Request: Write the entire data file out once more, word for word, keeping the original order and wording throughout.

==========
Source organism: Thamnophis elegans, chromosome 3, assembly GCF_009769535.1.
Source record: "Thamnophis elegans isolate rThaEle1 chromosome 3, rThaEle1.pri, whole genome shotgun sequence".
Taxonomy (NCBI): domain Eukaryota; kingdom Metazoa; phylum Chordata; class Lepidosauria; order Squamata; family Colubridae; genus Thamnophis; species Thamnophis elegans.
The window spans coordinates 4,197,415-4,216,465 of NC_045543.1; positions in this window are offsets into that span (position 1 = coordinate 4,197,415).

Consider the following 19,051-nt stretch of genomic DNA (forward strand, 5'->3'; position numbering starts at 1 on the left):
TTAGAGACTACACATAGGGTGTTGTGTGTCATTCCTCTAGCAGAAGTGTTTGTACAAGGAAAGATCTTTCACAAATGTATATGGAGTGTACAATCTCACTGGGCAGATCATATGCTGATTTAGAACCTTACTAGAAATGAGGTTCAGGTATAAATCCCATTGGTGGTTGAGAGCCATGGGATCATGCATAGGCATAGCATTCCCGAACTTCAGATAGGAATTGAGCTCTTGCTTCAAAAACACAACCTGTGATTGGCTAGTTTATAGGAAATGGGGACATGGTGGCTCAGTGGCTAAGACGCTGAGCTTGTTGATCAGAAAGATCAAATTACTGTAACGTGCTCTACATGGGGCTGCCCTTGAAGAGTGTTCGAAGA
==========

Source organism: Thamnophis elegans, chromosome 3, assembly GCF_009769535.1.
Source record: "Thamnophis elegans isolate rThaEle1 chromosome 3, rThaEle1.pri, whole genome shotgun sequence".
Taxonomy (NCBI): domain Eukaryota; kingdom Metazoa; phylum Chordata; class Lepidosauria; order Squamata; family Colubridae; genus Thamnophis; species Thamnophis elegans.
The window spans coordinates 4,197,415-4,216,465 of NC_045543.1; positions in this window are offsets into that span (position 1 = coordinate 4,197,415).

Consider the following 19,051-nt stretch of genomic DNA (forward strand, 5'->3'; position numbering starts at 1 on the left):
TTAGAGACTACACATAGGGTGTTGTGTGTCATTCCTCTAGCAGAAGTGTTTGTACAAGGAAAGATCTTTCACAAATGTATATGGAGTGTACAATCTCACTGGGCAGATCATATGCTGATTTAGAACCTTACTAGAAATGAGGTTCAGGTATAAATCCCATTGGTGGTTGAGAGCCATGGGATCATGCATAGGCATAGCATTCCCGAACTTCAGATAGGAATTGAGCTCTTGCTTCAAAAACACAACCTGTGATTGGCTAGTTTATAGGAAATGGGGACATGGTGGCTCAGTGGCTAAGACGCTGAGCTTGTTGATCAGAAAGATCAAATTACTGTAACGTGCTCTACATGGGGCTGCCCTTGAAGAGTGTTCGAAGA